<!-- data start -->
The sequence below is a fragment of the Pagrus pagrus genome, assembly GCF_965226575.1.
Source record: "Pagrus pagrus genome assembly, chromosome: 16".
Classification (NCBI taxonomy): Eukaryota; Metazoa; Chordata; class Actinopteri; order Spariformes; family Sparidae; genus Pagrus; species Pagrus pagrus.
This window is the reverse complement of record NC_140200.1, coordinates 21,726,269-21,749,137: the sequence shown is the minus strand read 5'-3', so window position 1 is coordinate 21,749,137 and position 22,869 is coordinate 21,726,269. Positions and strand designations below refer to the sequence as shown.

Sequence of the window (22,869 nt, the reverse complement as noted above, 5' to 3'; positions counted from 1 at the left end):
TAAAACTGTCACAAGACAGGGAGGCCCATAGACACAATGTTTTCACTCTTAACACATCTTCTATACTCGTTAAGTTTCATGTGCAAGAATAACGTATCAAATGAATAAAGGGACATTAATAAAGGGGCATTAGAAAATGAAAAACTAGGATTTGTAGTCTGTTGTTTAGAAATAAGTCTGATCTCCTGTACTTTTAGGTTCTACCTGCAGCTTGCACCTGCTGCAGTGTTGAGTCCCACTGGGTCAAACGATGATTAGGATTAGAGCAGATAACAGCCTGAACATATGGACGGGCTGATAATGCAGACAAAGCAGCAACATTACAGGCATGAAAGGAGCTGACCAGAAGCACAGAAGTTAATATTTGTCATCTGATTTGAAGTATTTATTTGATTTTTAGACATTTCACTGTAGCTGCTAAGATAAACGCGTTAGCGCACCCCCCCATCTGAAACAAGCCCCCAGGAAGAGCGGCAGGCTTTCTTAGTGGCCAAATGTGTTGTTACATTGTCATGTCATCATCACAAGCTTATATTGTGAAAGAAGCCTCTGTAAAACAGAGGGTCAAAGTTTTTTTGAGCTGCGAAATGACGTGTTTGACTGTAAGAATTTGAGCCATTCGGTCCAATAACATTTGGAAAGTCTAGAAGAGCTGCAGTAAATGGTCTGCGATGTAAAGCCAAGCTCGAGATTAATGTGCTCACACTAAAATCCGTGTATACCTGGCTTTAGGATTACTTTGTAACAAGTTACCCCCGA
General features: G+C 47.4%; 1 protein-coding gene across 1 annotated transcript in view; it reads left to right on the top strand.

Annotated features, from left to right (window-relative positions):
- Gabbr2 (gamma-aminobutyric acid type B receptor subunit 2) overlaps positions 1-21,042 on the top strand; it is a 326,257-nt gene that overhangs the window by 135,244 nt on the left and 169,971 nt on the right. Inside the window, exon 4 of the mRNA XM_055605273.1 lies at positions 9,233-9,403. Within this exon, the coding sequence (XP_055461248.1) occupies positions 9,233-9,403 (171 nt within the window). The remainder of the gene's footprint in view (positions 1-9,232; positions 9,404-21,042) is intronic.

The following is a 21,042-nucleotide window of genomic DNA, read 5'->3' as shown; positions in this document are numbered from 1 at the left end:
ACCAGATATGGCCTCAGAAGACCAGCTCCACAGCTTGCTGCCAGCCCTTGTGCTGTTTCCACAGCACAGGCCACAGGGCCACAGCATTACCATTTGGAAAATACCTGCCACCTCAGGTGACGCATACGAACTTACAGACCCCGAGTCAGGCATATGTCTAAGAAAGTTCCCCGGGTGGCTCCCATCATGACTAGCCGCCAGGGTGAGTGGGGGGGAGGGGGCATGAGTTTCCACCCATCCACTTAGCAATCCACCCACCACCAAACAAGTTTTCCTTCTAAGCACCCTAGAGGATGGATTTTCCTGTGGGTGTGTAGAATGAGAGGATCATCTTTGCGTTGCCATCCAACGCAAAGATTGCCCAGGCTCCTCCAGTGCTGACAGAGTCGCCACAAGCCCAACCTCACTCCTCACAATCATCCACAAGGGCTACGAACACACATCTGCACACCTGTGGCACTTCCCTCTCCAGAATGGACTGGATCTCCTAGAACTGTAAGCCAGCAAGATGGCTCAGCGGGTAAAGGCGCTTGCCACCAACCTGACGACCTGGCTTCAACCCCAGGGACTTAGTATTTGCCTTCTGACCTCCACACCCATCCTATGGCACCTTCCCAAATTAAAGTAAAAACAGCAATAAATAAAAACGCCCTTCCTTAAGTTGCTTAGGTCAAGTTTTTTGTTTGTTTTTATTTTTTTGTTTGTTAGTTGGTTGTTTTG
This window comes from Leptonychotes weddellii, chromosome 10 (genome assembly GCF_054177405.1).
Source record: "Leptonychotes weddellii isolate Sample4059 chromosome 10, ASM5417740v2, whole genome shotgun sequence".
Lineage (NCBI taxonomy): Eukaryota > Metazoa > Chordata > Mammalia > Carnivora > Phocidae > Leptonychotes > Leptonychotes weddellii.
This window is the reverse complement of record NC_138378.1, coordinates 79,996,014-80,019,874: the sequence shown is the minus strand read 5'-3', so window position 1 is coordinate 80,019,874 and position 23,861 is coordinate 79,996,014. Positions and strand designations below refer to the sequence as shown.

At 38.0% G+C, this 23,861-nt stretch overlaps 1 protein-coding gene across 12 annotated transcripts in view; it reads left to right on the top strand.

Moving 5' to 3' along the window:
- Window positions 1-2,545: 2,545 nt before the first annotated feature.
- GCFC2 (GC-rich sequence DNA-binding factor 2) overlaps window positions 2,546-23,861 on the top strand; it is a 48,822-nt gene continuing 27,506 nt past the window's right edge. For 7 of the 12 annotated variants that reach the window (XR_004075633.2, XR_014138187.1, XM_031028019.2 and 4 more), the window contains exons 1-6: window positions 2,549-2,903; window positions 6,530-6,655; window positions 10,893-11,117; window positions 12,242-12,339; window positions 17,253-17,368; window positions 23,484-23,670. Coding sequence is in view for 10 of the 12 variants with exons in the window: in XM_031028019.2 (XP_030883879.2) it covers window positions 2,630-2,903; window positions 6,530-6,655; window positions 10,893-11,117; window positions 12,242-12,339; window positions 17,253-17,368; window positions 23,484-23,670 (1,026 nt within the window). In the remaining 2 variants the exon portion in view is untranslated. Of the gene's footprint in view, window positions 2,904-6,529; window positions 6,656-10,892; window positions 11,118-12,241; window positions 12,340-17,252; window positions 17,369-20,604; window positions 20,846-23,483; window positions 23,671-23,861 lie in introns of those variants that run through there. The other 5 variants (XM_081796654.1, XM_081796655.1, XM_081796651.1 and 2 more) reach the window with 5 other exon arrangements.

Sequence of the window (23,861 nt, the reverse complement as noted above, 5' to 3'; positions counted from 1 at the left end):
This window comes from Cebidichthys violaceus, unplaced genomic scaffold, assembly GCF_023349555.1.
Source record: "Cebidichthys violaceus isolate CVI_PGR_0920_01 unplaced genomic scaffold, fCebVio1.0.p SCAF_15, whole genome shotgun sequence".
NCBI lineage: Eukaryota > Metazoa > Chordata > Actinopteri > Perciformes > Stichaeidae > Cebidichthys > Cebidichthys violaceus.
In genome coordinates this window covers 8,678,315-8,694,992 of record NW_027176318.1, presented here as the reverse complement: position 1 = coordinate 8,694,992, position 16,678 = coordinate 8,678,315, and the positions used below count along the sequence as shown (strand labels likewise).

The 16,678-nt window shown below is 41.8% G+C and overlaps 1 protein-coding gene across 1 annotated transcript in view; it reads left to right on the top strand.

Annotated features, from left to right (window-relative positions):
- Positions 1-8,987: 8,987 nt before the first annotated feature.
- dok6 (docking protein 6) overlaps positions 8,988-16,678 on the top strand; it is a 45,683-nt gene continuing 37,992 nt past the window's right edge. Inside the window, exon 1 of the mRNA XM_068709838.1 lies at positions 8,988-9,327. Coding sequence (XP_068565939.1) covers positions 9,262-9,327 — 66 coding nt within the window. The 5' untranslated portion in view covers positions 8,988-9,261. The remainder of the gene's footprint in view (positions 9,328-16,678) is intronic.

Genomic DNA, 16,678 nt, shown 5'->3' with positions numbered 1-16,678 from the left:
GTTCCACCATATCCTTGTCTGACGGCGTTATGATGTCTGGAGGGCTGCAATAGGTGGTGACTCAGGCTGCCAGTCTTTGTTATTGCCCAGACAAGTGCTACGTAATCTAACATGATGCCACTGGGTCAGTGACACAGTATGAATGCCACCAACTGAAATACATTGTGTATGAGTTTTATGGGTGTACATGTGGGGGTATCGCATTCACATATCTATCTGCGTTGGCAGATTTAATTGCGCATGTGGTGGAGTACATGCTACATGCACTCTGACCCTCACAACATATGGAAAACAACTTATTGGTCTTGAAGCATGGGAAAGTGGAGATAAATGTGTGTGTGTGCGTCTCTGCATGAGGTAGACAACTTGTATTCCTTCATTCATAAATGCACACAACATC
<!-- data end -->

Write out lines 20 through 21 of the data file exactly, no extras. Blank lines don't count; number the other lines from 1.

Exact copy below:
Sequence of the window (23,861 nt, the reverse complement as noted above, 5' to 3'; positions counted from 1 at the left end):
This window comes from Cebidichthys violaceus, unplaced genomic scaffold, assembly GCF_023349555.1.